# A Discriminative Model for Semi-Supervised Learning

Supervised learning—that is, learning from labeled examples—is an area of Machine Learning that has reached substantial maturity. It has generated general-purpose and practically successful algorithms and the foundations are quite well understood and captured by theoretical frameworks such as the PAC-learning model and the Statistical Learning theory framework. However, for many contemporary practical problems such as classifying web pages or detecting spam, there is often additional information available in the form of*unlabeled* data, which is often much cheaper and more plentiful than labeled data. As a consequence, there has recently been substantial interest in *semi-supervised* learning—using unlabeled data together with labeled data—since any useful information that reduces the amount of labeled data needed can be a significant benefit. Several techniques have been developed for doing this, along with experimental results on a variety of different learning problems. Unfortunately, the standard learning frameworks for reasoning about supervised learning do not capture the key aspects and the assumptions underlying these *semi*-supervised learning methods.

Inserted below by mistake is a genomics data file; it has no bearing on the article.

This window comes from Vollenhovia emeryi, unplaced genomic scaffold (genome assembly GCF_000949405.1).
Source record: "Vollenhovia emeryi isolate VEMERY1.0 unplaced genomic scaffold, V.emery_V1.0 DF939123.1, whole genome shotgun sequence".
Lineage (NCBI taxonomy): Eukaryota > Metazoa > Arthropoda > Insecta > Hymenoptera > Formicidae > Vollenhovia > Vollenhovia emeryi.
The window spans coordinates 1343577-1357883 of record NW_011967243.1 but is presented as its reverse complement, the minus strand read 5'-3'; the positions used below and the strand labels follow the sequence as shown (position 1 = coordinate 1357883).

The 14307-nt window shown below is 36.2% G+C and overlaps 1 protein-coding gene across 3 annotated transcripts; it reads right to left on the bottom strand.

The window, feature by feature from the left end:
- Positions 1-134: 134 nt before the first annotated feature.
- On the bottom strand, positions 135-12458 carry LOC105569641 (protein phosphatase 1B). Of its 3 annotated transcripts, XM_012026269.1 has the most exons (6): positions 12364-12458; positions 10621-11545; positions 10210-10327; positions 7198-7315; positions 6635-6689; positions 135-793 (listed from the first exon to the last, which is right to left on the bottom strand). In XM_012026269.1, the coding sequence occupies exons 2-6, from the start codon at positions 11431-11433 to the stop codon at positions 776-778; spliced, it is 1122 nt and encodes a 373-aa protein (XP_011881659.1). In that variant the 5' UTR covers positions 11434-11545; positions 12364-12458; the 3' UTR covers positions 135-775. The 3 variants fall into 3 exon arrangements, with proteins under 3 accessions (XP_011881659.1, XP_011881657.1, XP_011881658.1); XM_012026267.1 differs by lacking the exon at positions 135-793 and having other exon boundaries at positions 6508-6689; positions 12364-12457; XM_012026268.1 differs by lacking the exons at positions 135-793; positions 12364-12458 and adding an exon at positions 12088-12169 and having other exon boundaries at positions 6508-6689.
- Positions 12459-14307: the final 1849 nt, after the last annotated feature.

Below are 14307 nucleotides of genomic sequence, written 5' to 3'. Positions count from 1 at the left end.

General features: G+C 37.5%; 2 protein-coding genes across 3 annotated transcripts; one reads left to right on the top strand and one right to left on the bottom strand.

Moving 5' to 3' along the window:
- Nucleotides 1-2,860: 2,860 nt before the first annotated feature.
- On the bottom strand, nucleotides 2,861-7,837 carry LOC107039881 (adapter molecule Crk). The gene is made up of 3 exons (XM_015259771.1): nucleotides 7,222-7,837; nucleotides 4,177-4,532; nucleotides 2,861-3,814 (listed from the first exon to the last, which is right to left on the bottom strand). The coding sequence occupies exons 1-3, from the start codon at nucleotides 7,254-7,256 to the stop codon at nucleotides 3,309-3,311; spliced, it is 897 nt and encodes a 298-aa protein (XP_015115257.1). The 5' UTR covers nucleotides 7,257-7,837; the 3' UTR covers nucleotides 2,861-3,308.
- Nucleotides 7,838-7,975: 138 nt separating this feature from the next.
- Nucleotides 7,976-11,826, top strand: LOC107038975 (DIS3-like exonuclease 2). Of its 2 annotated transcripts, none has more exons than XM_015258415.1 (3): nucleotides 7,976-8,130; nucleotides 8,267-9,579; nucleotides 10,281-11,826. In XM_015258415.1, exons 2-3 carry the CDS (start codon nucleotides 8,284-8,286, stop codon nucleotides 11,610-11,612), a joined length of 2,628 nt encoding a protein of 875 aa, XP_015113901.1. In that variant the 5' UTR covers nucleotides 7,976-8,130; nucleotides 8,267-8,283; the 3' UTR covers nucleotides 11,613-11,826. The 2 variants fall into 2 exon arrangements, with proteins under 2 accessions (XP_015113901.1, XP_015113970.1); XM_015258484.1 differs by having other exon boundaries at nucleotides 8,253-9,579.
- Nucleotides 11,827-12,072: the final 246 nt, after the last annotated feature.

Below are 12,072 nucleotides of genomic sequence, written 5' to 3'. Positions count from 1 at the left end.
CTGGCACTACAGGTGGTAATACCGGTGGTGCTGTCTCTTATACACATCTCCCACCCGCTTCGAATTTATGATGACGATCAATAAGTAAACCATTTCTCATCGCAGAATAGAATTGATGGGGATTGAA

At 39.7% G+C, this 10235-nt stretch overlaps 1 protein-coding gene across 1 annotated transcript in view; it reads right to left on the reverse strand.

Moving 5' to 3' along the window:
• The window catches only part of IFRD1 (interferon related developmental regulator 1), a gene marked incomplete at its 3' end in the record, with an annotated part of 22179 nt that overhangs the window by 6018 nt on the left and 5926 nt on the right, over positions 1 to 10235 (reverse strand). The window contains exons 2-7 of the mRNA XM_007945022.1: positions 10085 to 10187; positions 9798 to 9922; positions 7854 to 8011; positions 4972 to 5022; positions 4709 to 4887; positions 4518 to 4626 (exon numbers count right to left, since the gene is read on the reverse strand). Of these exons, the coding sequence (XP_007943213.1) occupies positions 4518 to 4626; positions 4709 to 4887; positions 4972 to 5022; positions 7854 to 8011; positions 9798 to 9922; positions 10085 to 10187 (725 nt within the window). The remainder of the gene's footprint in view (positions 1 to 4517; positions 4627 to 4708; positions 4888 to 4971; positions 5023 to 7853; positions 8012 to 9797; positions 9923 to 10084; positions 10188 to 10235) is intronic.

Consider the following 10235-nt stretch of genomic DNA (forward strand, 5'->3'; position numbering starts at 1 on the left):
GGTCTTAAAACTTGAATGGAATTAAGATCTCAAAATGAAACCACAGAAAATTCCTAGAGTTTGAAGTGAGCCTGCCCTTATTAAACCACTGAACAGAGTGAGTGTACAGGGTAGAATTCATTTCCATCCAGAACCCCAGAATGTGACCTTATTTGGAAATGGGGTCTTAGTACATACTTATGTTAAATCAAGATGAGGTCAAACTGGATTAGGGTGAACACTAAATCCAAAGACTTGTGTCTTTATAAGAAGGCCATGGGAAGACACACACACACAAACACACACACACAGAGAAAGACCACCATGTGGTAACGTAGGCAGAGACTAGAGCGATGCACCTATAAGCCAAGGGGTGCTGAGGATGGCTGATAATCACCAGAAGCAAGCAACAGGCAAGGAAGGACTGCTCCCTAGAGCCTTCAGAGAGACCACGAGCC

In this article, we describe an augmented version of the PAC model designed for semi-supervised learning, that can be used to reason about many of the different approaches taken over the past decade in the Machine Learning community. This model provides a unified framework for analyzing when and why unlabeled data can help, in which one can analyze both sample-complexity and algorithmic issues. The model can be viewed as an extension of the standard PAC model where, in addition to a concept class *C*, one also proposes a compatibility notion: a type of compatibility that one believes the target concept should have with the underlying distribution of data. Unlabeled data is then potentially helpful in this setting because it allows one to estimate compatibility over the space of hypotheses, and to reduce the size of the search space from the whole set of hypotheses *C* down to those that, according to one's assumptions, are a-priori reasonable with respect to the distribution. As we show, many of the assumptions underlying existing semi-supervised learning algorithms can be formulated in this framework.

After proposing the model, we then analyze sample-complexity issues in this setting: that is, how much of each type of data one should expect to need in order to learn well, and what the key quantities are that these numbers depend on. We also consider the algorithmic question of how to efficiently optimize for natural classes and compatibility notions, and provide several algorithmic results including an improved bound for Co-Training with linear separators when the distribution satisfies independence given the label.